Four-Quarter Commitment To Run Makes Difference

Head Coach Mike McCarthy has spoken often this season about making a four-quarter commitment to the running game. Judging by Ahman Green’s rushing statistics during his current streak of three straight 100-yard efforts, that game-long commitment is paying off. - More Notebook: Kicker Could Decide Game With Vikes

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Head Coach Mike McCarthy has spoken often this season about making a four-quarter commitment to the running game.

Judging by Ahman Green's rushing statistics during his current streak of three straight 100-yard efforts, that game-long commitment is paying off.

The past three weeks against Miami, Arizona and Buffalo, Green's carries have been split nearly equally between the two halves of each game, with 33 carries in the first half and 29 in the second half.

But the production early in the game compared to later is quite different. In these last three games, Green has 115 yards in the first half, a modest average of 3.5 yards per carry. In the second half, the production jumps to 231 yards and 8.0 yards per rush.

Those second-half numbers are somewhat inflated by the season's biggest play, Green's 70-yard touchdown run in the fourth quarter at Miami. But even if you take that play out, Green's 161 second-half yards is still 5.8 yards per carry, or more than 2 yards better than in the first half.

"Anytime you're starting, everything is not going to work out perfect," offensive guard Jason Spitz said. "If you keep at it, you're going to start to get bigger runs.

"You know when you're moving the ball or you're not, but you can tell when we're starting to run it in the second half a little better. It's something we're expecting."

There are several factors at work, including blocking adjustments as the game goes on, and the ability to wear down defensive linemen with the zone scheme and its trademark cut blocks.

But those factors don't come into play if patience and persistence with running the ball aren't part of the offensive philosophy, which McCarthy and offensive coordinator Jeff Jagodzinski share.

"You have to stay with it," Jagodzinski said. "We've always talked about it's 3 (yards), 3 and 4, and then Ahman starts hitting some big creases.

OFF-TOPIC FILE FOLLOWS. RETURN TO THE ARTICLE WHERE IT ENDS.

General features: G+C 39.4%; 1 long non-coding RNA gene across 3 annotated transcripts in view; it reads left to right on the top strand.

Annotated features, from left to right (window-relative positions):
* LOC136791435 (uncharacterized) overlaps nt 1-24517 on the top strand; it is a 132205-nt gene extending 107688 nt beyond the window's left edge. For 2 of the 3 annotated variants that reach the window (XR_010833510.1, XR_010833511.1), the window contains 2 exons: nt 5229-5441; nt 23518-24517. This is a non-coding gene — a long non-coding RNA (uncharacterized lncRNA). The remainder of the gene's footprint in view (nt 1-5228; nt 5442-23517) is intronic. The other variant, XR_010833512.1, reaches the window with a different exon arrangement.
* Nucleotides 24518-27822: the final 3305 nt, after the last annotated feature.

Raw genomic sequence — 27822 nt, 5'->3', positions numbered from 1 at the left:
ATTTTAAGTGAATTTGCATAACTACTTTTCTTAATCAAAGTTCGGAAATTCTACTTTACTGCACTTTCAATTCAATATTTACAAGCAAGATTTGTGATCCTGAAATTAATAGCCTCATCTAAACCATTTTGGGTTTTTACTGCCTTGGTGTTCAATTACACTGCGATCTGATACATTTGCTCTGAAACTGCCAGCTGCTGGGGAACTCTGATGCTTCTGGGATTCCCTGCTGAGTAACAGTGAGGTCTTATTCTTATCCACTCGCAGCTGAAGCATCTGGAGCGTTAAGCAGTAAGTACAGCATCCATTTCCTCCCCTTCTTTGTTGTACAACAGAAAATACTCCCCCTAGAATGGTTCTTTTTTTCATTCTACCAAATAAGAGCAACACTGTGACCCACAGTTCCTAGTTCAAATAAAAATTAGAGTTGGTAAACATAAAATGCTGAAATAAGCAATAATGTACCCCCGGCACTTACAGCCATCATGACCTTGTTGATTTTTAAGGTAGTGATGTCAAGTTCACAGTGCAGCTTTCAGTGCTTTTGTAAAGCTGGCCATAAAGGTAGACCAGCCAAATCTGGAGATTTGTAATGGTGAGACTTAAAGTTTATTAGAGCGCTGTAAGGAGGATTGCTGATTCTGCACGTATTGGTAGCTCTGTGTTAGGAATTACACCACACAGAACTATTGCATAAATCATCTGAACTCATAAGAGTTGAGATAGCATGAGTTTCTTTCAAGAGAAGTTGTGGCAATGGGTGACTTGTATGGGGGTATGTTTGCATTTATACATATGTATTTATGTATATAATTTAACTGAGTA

"That's what good backs do. They continue to get better the more carries they get."

This past week at Buffalo, any halftime adjustments made were evident right away, after Green had 11 carries for 44 yards in the first half. On the first play of the third quarter, he ripped off a 20-yard run. He added runs of 11, 9 and 16 yards in the fourth quarter, with backup Noah Herron chipping in a 10-yard run in the fourth.

One week earlier against Arizona there were similar results. After 10 rushes for 41 yards in the first half, Green nearly matched that total with gains of 9, 14 and 10 yards on three of his first four carries of the second half. Backup Vernand Morency had runs of 11 and 7 yards on that same third-quarter drive.

"That kind of shows you how our run game works," Herron said. "They might sputter us a little bit in the first half, but come second half we're really starting to mash them."

The commitment to the run will be put to the test this week at Minnesota, where the Vikings defense allows just 3.1 yards per carry, the best mark in the NFC and second in the NFL.

{sportsad300}A big part of that success is defensive tackles Kevin and Pat Williams, who both clog and disrupt things in the middle. Figuring out how to handle them with a third-year center in Scott Wells and two rookie guards in Daryn Colledge and Spitz will be a focus of the game plan.

"It really starts with those two guys, and you can see the way they structure their defense," McCarthy said. "It's how they fit their linebackers and what they try to do with some of their linebacker pressure schemes to try to get you to single-block those guys.

"As you watch them on film, you can't single-block them. They do a great job of anchoring, splitting double teams. They're clearly the best tandem of defensive tackles that we've played to this point."

The Williamses' size (they average 6-foot-4, 314 pounds) and explosiveness also will put cut-blocking at a premium this week, because that's the only way to truly take them out of a play.

"The caliber of players they are, you have to be able to get them on the ground, because if you don't, they're very good at shedding blocks," center Scott Wells said.

"It's going to be a big challenge. We have to communicate well with the crowd noise and be fundamentally sound."

And perhaps as insistent on running the ball as the Packers have been all season.

"You'd like to come out and start ripping 10, 11 and 12-yard runs, but it usually doesn't work that way," McCarthy said. "That's why I think it's important to commit to the run."

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